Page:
Botanical Name: Hatiora gaertneri
Easter cactus is a member of the Cactaceae family. Native to the South American rain forests, this cactus is epiphytic, making its home on trees. It holds onto tree branches with its thick, aerial roots.
Its stems are made up of flat, narrow segments connected by a midrib. You can distinguish it from other holiday cactus because its stem segments are not scalloped or toothed, and by its starburst-shaped blooms.
The biggest difference is its bloom time. You can expect an abundance of flowers in spring -- typically April or May -- that last about a month. Varieties are available in shades of pink, white, orange and red.
Display flowering Easter cactus in a hanging basket or set it on a plant stand to show off its colorful blooms.
Coax blooms. Blooming results from 8-10 weeks of shorter, cooler days. Check the temperature requirements below. Give the cactus 14-hour nights. Put a paper bag or box over it if you need to block out sunlight. Once buds set, don't move the cactus around. Flower buds are likely to drop off if the budding plant is suddenly exposed to temperature or light changes.
Give it a rest. After flowering, this South-American succulent needs a one-month rest. Water sparingly during this time and do not fertilize. Mist the plant every day if needed to keep up the humidity. After this rest, you can resume regular watering and fertilizing.
Good year-round Easter cactus care will bring a show of flowers year after year.
Wondering when to repot? You can repot in late spring or early summer, after the one-month rest is over. Your cactus only needs repotted when it outgrows its container, probably every 2 or 3 years. Use a pot with a drainage hole to prevent soggy soil, a clay pot is ideal because it allows the potting medium to dry out faster.
Wrinkled, limp stems are a sign the plant is too dry. Water thoroughly, then allow the top of the soil to dry out between waterings. Yellow stems indicate too much water.
Broken stems? Those trailing stems are somewhat brittle and can break off between segments. It's a good idea to keep your plant where it won't be brushed against. Don't toss out those stem pieces -- you can grow new plants from them. (See "Propagation" below.)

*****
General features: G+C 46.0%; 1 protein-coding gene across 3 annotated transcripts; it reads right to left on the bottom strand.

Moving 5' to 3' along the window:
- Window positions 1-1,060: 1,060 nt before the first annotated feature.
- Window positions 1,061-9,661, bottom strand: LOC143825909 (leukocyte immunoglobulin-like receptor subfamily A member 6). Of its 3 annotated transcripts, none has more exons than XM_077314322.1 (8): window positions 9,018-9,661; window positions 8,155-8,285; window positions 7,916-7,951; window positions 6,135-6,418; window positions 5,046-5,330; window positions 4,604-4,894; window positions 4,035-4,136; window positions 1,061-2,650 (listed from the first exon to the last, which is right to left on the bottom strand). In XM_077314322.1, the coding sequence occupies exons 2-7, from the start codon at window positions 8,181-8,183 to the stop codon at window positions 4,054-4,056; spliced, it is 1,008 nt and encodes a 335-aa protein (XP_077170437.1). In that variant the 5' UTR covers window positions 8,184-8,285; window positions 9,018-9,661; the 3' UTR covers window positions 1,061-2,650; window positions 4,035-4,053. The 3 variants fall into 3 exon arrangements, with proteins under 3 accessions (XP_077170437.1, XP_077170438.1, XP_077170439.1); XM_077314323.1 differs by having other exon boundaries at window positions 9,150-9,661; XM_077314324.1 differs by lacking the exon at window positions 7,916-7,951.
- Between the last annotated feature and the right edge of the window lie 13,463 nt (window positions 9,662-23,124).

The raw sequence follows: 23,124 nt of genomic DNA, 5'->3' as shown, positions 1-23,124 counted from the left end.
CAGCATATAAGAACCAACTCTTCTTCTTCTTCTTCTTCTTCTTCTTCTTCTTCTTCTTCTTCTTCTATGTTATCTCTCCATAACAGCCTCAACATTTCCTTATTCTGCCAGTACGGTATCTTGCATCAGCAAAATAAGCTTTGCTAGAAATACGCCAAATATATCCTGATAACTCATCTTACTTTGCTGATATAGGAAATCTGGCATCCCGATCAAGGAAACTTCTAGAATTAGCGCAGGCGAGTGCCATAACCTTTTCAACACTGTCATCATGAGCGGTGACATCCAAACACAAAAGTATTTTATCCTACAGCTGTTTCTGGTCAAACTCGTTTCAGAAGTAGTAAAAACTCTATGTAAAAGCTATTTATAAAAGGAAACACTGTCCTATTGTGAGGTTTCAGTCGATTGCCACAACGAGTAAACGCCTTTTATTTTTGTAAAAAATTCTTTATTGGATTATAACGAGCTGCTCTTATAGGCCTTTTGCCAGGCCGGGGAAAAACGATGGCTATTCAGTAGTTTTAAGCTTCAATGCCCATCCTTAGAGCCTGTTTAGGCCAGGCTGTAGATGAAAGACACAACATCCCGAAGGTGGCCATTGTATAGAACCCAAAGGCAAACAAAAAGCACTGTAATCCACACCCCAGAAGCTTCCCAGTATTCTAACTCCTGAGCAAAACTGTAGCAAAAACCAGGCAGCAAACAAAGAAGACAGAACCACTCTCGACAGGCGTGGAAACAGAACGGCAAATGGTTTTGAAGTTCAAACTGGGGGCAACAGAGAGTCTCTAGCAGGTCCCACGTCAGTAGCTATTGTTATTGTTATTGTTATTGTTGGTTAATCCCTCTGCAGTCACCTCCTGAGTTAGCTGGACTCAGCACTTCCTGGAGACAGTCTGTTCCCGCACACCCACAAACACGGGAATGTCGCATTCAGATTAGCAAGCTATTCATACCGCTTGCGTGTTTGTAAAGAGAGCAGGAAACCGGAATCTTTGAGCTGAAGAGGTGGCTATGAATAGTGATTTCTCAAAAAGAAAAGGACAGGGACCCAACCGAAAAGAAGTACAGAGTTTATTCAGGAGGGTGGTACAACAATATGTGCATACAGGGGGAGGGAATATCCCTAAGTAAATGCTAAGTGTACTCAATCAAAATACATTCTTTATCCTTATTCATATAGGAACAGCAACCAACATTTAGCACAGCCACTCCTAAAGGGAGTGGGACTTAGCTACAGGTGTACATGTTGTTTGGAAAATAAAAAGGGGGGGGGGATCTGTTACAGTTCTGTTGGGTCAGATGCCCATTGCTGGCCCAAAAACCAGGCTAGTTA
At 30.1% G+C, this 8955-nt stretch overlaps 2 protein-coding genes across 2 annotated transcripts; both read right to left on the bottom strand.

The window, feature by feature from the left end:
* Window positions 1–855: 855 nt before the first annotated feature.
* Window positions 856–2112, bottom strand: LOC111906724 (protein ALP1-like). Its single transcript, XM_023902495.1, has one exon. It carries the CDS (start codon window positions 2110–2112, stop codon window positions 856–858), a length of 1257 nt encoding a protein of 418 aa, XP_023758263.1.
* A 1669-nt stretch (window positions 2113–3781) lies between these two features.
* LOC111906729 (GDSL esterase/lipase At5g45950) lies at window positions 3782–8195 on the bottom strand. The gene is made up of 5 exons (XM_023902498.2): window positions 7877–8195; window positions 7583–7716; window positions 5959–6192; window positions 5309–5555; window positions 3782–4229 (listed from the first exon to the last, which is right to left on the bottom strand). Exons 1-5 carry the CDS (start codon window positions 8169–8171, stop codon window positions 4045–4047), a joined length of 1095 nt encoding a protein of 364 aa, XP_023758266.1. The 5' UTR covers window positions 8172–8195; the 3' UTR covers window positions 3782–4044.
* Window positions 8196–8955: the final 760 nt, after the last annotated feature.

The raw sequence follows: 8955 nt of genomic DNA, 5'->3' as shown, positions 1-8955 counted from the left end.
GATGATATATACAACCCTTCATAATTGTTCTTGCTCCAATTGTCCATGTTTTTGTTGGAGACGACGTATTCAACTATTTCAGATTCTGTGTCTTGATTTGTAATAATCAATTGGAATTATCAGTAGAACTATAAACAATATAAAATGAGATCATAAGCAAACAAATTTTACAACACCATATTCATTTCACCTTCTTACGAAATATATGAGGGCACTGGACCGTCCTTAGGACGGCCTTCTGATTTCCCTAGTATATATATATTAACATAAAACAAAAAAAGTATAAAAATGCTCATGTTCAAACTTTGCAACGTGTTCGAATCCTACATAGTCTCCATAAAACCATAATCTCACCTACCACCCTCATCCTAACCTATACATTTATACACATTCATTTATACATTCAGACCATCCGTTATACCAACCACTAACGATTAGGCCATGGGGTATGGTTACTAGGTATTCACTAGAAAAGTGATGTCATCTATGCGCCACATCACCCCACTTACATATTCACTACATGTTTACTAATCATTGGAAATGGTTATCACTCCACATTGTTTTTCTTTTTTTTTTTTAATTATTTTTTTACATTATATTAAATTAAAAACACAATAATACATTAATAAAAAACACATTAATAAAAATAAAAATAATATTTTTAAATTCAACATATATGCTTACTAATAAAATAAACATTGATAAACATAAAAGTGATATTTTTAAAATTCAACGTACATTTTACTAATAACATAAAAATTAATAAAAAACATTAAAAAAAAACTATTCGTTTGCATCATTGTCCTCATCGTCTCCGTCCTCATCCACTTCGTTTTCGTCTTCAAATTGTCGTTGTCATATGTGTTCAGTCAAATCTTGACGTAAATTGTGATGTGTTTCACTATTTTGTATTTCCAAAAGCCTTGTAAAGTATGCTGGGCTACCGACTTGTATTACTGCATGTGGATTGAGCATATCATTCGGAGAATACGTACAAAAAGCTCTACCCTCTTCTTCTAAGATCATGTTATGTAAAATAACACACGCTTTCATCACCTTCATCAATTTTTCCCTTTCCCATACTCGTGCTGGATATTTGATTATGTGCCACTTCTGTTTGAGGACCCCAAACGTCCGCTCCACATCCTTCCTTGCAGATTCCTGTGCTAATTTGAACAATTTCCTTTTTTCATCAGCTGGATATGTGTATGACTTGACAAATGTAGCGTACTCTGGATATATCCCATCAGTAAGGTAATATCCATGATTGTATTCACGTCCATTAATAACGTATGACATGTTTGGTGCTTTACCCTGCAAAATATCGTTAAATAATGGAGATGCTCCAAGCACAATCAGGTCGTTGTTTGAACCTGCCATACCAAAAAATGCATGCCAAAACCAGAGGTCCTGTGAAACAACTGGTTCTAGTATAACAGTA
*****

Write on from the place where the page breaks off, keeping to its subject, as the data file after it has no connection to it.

To prune...or not to prune? It's not necessary. Stems will branch out naturally, so you don't need to cut them unless you want to prevent your cactus from getting "leggy." Wait till summer, after the one-month rest. Use sharp, clean pruners to cut between stem segments.
Height: 12-24 in (30-60 cm)
Light: Bright indirect light
Water: Keep the soil evenly moist, but not soggy while plant is growing. After flowering is finished, water sparingly for a month while the plant rests. Stems will shrivel or wilt if the roots are too dry. Yellow stems indicate overwatering.
Humidity: Try to maintain 50% relative humidity or higher. Use a cool-mist room humidifier or stand the pot on a tray of wet pebbles. Check out these tips for raising the humidity for your house plants.
Temperature: To set flower buds, the plant needs cool 60-65°F/16-18°C days and 45-55°F/7-13°C nights. Once buds set, 70-75°F/21-24°C days and 60-70°F/16-21°C nights.
Soil: Mix 1 part potting soil and 1 part fine-grade fir bark. Good drainage is essential.
Fertilizer: Feed every 2 weeks with a balanced water-soluble fertilizer when watering. When flowering season is over, stop fertilizing for a month while plant is resting, then resume normal care.
Propagation: Take stem cuttings with 1-4 segments in summer. Allow the cut ends to dry for a couple days before inserting upright in moist perlite. They'll root in about 3-4 weeks.